St. Pierre artist Erika Dueck has won a prestigious prize at the third biennial Salt Spring National Art Prize (SSNAP). Dueck was awarded a People’s Choice – Rosemaria Behncke Award, in the youth category.

Erika Dueck was one of fifty-two finalists from across Canada participating in the SSNAP exhibition and eligible to win one of ten prizes totaling $39,000. Her piece titled, The Sanctuary, is a 64″ x 20″ x 20″ sculpture made mostly from paper products. SSNAP is a biennial national art competition, established in 2015, that recognizes works that have significant impact, depth of meaning, work that pushes boundaries and creates a conversation, bringing context to cultural issues both local and global.

35-year-old Dueck is a sessional instructor at the University of Manitoba’s School of Art. “I’ve been teaching for the past three years and juggling making art at the same time. This particular work took me two to three months to complete.” She adds, “Making miniatures takes a long time, and my work is very precise, it’s also a way to imagine the future. Through this mixed media piece I’m questioning where humanity is headed in terms of our relationships with one another and our environment. The space doesn’t provide any answers, so it’s up to the viewer to explore the spaces and come up with their own interpretations which will hopefully lead to further conversations.”

For Dueck, winning the People’s Choice Award provides an opportunity to share her work on the national stage, “During the SSNAP Exhibition I enjoyed seeing works from artists across Canada, meeting them and seeing their works in person.” The Sanctuary was made from scraps of cardboard, pressboard, mirror, the branch of a tree, leaves, and scotch brite sponge that was ripped, painted and re-assembled.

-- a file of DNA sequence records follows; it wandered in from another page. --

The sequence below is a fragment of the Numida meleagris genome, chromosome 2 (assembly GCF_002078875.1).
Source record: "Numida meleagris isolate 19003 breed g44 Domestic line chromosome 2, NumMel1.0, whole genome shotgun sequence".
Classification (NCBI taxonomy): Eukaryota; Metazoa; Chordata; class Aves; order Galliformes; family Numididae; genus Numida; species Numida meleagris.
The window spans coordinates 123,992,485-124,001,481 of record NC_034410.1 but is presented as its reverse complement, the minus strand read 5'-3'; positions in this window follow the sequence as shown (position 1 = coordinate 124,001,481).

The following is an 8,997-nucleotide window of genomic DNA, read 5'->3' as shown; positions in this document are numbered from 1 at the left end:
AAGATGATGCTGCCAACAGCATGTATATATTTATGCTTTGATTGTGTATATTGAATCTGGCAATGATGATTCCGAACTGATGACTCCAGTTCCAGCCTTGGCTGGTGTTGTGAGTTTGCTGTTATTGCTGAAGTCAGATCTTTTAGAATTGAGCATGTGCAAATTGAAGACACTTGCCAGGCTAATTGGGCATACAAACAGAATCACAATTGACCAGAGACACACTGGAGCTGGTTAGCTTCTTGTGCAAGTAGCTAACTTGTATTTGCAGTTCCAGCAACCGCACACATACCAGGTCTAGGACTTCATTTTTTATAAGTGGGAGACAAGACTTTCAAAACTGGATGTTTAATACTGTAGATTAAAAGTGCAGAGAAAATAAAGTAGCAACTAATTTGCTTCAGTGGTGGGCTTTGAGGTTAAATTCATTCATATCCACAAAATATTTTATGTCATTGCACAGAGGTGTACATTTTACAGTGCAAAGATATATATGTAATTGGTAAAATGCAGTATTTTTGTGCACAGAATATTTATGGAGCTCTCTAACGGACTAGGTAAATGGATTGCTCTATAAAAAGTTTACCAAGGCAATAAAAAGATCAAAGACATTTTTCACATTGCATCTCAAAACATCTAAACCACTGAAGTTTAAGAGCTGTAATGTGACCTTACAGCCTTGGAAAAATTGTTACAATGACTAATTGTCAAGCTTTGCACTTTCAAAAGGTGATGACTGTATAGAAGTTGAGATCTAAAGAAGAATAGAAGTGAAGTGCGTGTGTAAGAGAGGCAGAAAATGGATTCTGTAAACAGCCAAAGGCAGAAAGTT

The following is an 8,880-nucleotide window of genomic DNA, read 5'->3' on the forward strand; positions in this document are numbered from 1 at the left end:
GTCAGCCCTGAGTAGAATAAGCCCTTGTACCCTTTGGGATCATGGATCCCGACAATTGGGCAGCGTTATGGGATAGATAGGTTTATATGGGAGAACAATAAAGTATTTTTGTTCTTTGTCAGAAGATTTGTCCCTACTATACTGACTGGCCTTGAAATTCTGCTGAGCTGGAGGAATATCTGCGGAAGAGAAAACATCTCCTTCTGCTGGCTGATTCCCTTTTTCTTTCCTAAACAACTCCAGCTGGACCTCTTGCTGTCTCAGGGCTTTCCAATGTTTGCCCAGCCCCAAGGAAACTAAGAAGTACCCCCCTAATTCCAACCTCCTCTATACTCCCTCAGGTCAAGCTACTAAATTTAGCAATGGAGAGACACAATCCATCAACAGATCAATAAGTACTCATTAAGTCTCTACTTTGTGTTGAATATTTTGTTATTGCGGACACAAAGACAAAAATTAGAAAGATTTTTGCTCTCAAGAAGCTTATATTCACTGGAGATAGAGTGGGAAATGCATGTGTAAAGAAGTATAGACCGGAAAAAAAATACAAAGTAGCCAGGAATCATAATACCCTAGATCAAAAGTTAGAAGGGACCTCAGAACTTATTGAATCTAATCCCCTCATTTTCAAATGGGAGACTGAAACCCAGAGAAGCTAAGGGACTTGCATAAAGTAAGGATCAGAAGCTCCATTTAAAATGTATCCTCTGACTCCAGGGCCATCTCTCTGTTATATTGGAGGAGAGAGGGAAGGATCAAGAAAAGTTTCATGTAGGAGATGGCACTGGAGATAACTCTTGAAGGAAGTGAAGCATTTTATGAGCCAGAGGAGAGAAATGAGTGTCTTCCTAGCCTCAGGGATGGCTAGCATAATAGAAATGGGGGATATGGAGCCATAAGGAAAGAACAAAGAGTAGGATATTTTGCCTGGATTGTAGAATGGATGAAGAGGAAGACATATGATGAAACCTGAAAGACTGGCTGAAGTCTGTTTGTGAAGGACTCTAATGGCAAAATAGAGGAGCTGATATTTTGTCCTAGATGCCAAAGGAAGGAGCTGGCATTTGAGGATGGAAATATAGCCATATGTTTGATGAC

SSNAP founding director, Ronald T. Crawford says the third biennial SSNAP exhibition exceeded expectations. “The whole showcase was very exciting and provided a diverse representation of art from coast to coast. It’s important to emphasize the importance of SSNAP as a national art award and its relevance to Canadian art. It’s a rare opportunity to witness works by emerging and established artists’ come together in one visual space.”

Crawford says the response has been incredible, “With 52 Canadian artists in the showcase, it’s thrilling for them to see their work exhibited in context with the other pieces from across Canada; it’s a very personal, moving and welcoming experience.”

The jurors included: David Balzer, Editor-in-chief and co-publisher of Canadian Art from 2016 to 2019, Sandra Meigs, Professor Emeritus at the University of Victoria and a winner of the Governor General’s Award in Visual and Media Arts, and cheyanne turions, Curator at SFU Galleries in Vancouver and a member of the Board of Directors at 221A.